Swiss Wine Regions

Grafting

The insertion of a section or scion, of one plant variety into another. Genetic compatibility is important.

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The Wine Grapes of Switzerland

Aligot

Originates from Burgundy and spread through France. Originally called “Plant du Rhin” when it was brought to Geneva in the early 1900’s, and is now something of a specialty in Geneva. It was also introduced into Valais as an alternative to Johannisberg, but it didn’t fare so well and today survives in only a few small areas in Unterwallis.

Gouais Blanc

A promiscuous grape. Not good for much, but with a long, long line of descendents, including the noble Chardonnay and Pinot Noir. Possibly from Croatia, it’s called Heunisch Weiss in Central Europe.

The name Gouais is comes from ‘gou’, which is a scornful word from old French referring to its standing as the grape of the peasants. Very prevalent in the Ile-de-France and in the Champagne during the Middle Ages and perhaps brought into Valais by the descendants of the Ligurians.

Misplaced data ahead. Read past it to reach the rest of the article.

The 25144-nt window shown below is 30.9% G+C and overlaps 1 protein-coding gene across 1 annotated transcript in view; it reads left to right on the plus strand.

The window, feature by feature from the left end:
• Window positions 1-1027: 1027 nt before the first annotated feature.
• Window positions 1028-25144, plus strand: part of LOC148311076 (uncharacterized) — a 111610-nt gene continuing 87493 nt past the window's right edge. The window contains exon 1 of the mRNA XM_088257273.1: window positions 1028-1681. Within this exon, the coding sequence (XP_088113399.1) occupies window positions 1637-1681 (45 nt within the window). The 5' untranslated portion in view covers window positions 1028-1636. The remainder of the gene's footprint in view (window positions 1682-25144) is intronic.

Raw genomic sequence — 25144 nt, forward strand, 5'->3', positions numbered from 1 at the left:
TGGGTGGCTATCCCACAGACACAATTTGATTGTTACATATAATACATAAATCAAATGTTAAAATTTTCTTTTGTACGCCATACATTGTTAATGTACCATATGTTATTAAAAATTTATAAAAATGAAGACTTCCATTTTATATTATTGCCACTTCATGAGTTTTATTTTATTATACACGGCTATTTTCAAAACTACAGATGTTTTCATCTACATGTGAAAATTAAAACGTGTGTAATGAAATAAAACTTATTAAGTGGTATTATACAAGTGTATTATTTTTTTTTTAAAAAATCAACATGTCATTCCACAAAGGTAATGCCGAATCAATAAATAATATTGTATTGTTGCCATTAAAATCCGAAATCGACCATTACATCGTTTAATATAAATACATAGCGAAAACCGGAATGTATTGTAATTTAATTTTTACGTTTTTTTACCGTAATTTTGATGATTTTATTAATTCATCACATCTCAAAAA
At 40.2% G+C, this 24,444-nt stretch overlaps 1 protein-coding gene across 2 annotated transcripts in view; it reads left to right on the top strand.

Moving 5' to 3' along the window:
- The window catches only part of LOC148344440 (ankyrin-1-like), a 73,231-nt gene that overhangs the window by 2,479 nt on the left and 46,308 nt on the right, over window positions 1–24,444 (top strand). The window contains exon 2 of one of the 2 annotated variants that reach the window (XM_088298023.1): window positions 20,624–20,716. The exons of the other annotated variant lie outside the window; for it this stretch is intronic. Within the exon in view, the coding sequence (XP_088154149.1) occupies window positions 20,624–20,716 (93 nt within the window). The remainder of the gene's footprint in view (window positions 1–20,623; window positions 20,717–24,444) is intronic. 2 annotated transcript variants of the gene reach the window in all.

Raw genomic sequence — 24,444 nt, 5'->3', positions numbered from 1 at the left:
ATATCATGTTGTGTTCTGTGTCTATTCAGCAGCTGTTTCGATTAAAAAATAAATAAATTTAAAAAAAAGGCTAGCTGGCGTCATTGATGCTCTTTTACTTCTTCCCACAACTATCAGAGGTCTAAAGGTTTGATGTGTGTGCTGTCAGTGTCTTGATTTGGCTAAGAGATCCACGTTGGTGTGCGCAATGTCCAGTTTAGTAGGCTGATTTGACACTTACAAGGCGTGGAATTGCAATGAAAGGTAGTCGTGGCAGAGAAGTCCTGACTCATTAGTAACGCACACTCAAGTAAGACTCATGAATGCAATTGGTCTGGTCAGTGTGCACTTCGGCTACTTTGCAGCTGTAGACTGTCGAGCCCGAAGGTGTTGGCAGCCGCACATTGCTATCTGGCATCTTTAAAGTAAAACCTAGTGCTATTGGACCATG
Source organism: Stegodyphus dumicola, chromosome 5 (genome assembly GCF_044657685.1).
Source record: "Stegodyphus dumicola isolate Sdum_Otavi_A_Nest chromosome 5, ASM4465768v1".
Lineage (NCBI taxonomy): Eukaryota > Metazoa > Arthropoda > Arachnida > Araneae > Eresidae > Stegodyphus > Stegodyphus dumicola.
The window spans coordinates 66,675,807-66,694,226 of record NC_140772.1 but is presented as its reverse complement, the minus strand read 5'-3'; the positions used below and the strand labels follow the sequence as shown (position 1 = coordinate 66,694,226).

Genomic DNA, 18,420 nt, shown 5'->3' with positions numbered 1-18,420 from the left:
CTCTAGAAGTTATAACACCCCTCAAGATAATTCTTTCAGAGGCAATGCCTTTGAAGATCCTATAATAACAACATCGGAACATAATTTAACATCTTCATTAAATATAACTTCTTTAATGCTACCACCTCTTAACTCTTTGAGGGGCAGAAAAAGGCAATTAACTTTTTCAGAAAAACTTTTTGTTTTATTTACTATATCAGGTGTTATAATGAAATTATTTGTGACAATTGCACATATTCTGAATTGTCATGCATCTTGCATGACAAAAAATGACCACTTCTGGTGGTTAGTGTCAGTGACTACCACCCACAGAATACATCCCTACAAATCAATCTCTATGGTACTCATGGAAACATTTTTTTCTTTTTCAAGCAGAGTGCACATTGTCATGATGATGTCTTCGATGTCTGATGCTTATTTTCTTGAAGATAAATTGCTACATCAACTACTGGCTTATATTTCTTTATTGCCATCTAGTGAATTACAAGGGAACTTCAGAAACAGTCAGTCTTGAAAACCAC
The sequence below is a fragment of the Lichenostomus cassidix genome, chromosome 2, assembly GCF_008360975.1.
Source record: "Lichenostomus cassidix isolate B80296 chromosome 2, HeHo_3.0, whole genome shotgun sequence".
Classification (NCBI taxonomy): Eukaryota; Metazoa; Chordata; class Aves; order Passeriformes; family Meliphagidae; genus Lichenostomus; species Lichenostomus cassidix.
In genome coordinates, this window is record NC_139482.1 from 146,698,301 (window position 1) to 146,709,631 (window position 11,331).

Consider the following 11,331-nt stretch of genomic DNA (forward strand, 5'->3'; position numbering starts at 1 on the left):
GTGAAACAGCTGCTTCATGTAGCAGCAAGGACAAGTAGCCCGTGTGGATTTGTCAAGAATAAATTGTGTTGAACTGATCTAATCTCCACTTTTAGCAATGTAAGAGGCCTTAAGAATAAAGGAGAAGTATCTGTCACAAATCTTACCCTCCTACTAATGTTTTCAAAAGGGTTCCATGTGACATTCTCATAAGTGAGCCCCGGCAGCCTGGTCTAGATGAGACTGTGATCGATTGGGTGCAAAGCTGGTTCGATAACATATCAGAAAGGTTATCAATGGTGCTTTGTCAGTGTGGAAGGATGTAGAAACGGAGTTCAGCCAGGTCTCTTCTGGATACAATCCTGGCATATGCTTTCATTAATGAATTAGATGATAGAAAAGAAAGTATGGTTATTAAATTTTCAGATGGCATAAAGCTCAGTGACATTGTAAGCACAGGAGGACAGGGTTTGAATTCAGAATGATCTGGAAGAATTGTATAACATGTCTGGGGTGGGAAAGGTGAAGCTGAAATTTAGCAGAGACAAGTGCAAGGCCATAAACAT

Acidic and with little residual sugar, it’s primarily used to blend with low acidic wine to give it a bit of liveliness. Ampelographic studies in the old vineyards of Oberwallis have found a red Gwäss with the same characteristics as the white Gwäss. Almost abandoned, it survives in Haut-Valais hiding under the alias of Gwäss, thanks to Mr. Josef-Marie Chanton, http://www.chanton.ch/home.html

Syrah

A classic red grape variety transplanted from the Côtes-du-Rhône area, Syrah is still somewhat of a rarity here and is grown mainly in Valais and on well-exposed slopes. It produces a spicy, deeply colored, elegant tannic wine that ages well.

Burgundy for Kings, Champagne for Duchesses, and claret for Gentlemen

French Proverb

Swiss Alps, cows, wine bottle and large clock face in Bern, Switzerland

Fine Swiss Wine

Discover Switzerland’s odd grapes, small producers, and eclectic tastes